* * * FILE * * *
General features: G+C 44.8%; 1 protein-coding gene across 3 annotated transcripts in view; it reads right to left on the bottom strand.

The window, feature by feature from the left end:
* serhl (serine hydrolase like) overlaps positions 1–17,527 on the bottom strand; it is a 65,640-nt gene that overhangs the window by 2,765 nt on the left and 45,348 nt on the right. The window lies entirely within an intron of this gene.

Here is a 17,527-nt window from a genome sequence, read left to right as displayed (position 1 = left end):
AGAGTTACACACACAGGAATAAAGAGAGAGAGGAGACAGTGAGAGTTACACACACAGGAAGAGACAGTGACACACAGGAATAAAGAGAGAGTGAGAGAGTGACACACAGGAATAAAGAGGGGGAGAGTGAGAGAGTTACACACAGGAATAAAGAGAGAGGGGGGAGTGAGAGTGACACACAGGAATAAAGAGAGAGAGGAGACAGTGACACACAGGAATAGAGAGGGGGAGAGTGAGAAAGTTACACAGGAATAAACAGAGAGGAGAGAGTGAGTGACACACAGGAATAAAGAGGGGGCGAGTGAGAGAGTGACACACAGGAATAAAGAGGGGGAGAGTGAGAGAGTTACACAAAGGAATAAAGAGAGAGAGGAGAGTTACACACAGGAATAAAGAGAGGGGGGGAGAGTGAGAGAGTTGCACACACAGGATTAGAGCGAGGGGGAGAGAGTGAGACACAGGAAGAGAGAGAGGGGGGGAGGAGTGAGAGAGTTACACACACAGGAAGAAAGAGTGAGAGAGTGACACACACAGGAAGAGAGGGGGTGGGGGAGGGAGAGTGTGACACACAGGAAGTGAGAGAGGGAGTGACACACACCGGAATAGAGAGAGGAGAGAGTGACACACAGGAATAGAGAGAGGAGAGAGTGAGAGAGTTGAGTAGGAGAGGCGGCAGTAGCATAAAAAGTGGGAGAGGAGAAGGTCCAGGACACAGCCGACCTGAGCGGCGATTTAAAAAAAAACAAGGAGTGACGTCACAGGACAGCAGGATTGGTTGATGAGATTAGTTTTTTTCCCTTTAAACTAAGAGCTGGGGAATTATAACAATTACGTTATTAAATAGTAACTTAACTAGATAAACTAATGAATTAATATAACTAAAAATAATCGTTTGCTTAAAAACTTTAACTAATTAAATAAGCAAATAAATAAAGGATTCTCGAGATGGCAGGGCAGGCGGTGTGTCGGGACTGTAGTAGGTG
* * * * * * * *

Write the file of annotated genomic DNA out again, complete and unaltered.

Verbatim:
General features: G+C 44.8%; 1 protein-coding gene across 3 annotated transcripts in view; it reads right to left on the bottom strand.

The window, feature by feature from the left end:
* serhl (serine hydrolase like) overlaps positions 1–17,527 on the bottom strand; it is a 65,640-nt gene that overhangs the window by 2,765 nt on the left and 45,348 nt on the right. The window lies entirely within an intron of this gene.

Here is a 17,527-nt window from a genome sequence, read left to right as displayed (position 1 = left end):
AGAGTTACACACACAGGAATAAAGAGAGAGAGGAGACAGTGAGAGTTACACACACAGGAAGAGACAGTGACACACAGGAATAAAGAGAGAGTGAGAGAGTGACACACAGGAATAAAGAGGGGGAGAGTGAGAGAGTTACACACAGGAATAAAGAGAGAGGGGGGAGTGAGAGTGACACACAGGAATAAAGAGAGAGAGGAGACAGTGACACACAGGAATAGAGAGGGGGAGAGTGAGAAAGTTACACAGGAATAAACAGAGAGGAGAGAGTGAGTGACACACAGGAATAAAGAGGGGGCGAGTGAGAGAGTGACACACAGGAATAAAGAGGGGGAGAGTGAGAGAGTTACACAAAGGAATAAAGAGAGAGAGGAGAGTTACACACAGGAATAAAGAGAGGGGGGGAGAGTGAGAGAGTTGCACACACAGGATTAGAGCGAGGGGGAGAGAGTGAGACACAGGAAGAGAGAGAGGGGGGGAGGAGTGAGAGAGTTACACACACAGGAAGAAAGAGTGAGAGAGTGACACACACAGGAAGAGAGGGGGTGGGGGAGGGAGAGTGTGACACACAGGAAGTGAGAGAGGGAGTGACACACACCGGAATAGAGAGAGGAGAGAGTGACACACAGGAATAGAGAGAGGAGAGAGTGAGAGAGTTGAGTAGGAGAGGCGGCAGTAGCATAAAAAGTGGGAGAGGAGAAGGTCCAGGACACAGCCGACCTGAGCGGCGATTTAAAAAAAAACAAGGAGTGACGTCACAGGACAGCAGGATTGGTTGATGAGATTAGTTTTTTTCCCTTTAAACTAAGAGCTGGGGAATTATAACAATTACGTTATTAAATAGTAACTTAACTAGATAAACTAATGAATTAATATAACTAAAAATAATCGTTTGCTTAAAAACTTTAACTAATTAAATAAGCAAATAAATAAAGGATTCTCGAGATGGCAGGGCAGGCGGTGTGTCGGGACTGTAGTAGGTG